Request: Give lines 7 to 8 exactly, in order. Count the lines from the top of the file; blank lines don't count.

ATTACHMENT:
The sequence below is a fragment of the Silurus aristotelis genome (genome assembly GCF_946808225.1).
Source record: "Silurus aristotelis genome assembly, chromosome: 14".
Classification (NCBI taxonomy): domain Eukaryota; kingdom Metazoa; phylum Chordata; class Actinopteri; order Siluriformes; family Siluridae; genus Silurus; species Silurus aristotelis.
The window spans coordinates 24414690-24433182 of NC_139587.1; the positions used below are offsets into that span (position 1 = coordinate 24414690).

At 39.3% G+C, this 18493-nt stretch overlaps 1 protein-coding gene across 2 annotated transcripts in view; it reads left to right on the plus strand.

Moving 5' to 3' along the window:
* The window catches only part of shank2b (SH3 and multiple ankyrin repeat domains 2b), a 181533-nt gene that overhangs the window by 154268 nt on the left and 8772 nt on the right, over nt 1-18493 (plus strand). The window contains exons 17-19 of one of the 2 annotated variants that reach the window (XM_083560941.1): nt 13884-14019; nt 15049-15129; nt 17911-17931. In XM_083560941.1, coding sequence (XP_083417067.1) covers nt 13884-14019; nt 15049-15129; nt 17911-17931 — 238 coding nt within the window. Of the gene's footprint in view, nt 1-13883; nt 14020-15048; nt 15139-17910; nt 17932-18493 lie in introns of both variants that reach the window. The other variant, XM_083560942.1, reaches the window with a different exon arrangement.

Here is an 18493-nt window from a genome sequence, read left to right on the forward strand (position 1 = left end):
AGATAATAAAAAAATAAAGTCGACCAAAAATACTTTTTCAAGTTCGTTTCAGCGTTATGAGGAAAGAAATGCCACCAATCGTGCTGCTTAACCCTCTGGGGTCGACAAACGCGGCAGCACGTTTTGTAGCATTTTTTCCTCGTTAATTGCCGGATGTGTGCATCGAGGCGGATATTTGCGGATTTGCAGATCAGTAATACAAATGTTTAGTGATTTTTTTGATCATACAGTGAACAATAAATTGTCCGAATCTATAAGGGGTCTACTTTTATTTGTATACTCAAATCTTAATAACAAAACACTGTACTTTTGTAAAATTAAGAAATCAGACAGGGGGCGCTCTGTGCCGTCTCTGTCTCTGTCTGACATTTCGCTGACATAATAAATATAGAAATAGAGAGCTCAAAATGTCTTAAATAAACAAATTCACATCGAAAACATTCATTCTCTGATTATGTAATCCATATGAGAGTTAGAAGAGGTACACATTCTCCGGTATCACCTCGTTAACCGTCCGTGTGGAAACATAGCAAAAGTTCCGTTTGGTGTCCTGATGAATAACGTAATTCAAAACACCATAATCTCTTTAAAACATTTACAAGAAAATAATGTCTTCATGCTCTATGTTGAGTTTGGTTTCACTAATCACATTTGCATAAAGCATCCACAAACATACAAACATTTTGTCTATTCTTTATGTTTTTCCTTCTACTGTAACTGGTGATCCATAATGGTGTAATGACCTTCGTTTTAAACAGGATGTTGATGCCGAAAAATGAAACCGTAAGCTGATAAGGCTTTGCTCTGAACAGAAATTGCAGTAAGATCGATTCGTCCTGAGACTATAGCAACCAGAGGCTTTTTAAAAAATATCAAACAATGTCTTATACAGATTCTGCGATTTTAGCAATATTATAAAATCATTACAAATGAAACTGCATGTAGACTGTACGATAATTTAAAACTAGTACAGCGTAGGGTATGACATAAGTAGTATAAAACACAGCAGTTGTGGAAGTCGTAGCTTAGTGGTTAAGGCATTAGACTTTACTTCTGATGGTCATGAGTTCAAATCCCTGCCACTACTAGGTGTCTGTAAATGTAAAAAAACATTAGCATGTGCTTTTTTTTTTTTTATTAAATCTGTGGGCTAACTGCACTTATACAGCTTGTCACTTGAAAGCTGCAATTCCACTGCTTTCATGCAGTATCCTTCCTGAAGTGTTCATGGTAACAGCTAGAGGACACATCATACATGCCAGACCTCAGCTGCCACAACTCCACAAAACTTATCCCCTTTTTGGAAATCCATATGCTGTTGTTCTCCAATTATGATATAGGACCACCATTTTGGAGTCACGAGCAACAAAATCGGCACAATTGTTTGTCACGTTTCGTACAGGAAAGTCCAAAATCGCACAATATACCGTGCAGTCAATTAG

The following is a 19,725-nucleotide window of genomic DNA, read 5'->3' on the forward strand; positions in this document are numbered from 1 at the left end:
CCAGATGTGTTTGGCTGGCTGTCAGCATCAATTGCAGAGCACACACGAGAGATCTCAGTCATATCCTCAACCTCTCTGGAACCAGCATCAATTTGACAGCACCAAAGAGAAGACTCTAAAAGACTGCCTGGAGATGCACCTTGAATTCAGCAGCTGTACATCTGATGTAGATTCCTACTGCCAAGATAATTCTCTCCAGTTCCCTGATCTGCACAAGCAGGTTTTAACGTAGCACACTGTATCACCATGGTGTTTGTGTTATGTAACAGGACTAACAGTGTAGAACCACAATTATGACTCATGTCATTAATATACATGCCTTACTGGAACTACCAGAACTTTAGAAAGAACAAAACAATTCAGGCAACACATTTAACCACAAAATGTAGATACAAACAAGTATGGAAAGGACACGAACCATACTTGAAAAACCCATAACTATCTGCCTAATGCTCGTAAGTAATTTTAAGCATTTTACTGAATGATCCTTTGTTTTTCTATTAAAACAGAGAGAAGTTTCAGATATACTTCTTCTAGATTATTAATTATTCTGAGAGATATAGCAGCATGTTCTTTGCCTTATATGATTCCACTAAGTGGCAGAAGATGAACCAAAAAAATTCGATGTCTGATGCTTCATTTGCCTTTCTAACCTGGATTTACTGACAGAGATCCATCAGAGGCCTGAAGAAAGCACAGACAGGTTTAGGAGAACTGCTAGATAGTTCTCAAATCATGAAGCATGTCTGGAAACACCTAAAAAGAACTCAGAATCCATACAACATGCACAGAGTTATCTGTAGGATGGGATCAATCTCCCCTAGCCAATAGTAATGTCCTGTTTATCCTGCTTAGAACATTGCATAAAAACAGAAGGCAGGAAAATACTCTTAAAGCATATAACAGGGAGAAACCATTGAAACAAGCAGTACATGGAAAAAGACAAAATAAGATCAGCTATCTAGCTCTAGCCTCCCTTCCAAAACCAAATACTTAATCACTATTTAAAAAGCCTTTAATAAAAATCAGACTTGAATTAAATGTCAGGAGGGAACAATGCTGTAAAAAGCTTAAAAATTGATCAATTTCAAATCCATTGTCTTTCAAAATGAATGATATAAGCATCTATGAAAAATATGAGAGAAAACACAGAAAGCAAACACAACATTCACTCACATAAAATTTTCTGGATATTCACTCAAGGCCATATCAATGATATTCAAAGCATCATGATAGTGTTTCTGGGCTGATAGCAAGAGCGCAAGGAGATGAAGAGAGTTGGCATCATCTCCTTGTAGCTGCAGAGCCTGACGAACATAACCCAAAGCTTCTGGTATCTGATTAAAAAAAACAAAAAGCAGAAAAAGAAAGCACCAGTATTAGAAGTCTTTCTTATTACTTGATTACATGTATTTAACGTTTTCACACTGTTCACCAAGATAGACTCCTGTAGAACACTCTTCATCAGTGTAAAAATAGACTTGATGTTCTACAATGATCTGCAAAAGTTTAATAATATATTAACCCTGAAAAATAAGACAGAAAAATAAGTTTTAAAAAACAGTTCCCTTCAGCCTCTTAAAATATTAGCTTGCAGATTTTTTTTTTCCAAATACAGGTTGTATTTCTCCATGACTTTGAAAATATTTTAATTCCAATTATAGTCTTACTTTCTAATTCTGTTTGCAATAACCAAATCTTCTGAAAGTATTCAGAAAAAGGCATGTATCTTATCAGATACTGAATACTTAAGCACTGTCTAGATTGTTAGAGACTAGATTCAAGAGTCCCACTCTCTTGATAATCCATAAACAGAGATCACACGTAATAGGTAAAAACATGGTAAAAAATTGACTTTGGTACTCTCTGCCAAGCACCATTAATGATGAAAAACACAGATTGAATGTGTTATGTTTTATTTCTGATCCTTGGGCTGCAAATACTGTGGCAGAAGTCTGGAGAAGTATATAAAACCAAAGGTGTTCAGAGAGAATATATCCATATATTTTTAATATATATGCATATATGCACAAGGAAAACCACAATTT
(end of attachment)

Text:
* The window catches only part of shank2b (SH3 and multiple ankyrin repeat domains 2b), a 181533-nt gene that overhangs the window by 154268 nt on the left and 8772 nt on the right, over nt 1-18493 (plus strand). The window contains exons 17-19 of one of the 2 annotated variants that reach the window (XM_083560941.1): nt 13884-14019; nt 15049-15129; nt 17911-17931. In XM_083560941.1, coding sequence (XP_083417067.1) covers nt 13884-14019; nt 15049-15129; nt 17911-17931 — 238 coding nt within the window. Of the gene's footprint in view, nt 1-13883; nt 14020-15048; nt 15139-17910; nt 17932-18493 lie in introns of both variants that reach the window. The other variant, XM_083560942.1, reaches the window with a different exon arrangement.

Here is an 18493-nt window from a genome sequence, read left to right on the forward strand (position 1 = left end):